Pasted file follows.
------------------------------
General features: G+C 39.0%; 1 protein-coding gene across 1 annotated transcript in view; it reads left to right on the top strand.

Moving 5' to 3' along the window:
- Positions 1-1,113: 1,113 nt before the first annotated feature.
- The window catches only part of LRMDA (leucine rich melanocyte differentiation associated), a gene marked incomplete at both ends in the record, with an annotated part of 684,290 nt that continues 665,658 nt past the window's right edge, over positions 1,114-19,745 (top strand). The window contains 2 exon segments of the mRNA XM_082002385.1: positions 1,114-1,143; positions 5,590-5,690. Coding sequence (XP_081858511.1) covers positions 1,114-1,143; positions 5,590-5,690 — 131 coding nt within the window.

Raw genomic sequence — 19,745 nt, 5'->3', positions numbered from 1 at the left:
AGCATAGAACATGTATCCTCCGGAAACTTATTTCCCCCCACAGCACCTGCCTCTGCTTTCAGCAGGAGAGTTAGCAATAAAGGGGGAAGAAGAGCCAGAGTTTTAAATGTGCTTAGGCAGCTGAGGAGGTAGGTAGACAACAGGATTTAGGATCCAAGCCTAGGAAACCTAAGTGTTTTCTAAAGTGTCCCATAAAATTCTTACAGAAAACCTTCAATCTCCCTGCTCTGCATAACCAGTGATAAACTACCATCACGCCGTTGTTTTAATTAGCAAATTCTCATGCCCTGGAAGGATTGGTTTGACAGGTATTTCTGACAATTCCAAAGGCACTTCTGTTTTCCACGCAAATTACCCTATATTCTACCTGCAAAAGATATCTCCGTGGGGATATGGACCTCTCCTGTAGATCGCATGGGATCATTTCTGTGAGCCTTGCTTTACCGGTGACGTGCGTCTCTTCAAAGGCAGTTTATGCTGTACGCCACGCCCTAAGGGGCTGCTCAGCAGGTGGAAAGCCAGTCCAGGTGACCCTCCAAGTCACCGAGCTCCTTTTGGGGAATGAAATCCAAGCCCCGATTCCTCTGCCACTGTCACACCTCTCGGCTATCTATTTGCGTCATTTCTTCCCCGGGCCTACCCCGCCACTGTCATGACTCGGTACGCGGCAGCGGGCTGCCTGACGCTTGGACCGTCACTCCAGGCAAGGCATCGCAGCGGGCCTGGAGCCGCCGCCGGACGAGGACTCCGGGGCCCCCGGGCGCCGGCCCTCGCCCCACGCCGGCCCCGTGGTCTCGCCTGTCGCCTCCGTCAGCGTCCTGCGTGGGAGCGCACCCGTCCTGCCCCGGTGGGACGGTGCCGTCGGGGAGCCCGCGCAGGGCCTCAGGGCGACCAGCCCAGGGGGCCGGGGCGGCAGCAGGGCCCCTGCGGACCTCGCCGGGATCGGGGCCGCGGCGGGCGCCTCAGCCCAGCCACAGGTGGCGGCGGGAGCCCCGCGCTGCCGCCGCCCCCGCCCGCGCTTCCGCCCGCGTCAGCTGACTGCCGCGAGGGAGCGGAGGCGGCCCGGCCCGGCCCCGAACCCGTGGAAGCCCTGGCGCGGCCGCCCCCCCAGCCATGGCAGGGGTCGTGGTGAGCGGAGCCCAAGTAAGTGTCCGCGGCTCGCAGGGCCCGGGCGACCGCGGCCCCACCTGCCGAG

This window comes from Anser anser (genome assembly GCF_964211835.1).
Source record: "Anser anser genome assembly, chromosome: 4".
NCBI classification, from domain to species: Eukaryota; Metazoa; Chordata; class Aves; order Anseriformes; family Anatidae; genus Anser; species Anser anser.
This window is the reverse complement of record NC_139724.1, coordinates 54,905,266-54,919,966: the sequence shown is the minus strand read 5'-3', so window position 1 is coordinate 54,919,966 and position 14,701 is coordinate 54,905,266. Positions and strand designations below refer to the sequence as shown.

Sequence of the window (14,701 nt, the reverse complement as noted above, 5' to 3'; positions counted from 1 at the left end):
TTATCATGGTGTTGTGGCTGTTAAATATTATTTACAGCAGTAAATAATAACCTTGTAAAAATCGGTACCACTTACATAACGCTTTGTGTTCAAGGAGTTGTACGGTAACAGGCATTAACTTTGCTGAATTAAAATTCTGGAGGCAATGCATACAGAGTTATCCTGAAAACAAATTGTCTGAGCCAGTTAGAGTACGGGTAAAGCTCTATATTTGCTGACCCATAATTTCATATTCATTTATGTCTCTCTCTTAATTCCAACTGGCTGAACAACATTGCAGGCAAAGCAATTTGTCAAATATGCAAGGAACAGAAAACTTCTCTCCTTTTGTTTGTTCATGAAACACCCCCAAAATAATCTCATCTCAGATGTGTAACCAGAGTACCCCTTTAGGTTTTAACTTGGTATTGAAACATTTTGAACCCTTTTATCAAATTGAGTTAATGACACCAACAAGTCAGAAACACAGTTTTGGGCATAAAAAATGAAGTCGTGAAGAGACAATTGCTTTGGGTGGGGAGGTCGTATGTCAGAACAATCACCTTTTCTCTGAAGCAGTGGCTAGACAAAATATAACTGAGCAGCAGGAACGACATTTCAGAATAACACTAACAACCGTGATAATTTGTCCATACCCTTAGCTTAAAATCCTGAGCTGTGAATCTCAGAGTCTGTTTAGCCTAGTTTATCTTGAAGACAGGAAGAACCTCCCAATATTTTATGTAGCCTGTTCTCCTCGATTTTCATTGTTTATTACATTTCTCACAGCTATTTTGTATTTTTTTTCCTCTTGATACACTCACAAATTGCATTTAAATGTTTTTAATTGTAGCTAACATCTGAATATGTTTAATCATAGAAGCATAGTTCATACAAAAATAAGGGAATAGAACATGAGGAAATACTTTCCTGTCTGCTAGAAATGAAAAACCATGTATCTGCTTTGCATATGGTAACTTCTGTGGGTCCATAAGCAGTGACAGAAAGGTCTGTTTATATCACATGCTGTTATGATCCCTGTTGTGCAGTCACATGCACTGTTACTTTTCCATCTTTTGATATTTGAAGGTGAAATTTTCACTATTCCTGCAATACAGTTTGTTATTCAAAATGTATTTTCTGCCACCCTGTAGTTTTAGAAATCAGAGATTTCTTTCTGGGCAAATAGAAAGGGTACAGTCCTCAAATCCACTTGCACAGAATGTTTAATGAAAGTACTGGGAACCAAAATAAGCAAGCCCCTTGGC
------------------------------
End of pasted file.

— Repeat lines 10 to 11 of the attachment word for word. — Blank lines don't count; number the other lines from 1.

This window is the reverse complement of record NC_139724.1, coordinates 54,905,266-54,919,966: the sequence shown is the minus strand read 5'-3', so window position 1 is coordinate 54,919,966 and position 14,701 is coordinate 54,905,266. Positions and strand designations below refer to the sequence as shown.

Sequence of the window (14,701 nt, the reverse complement as noted above, 5' to 3'; positions counted from 1 at the left end):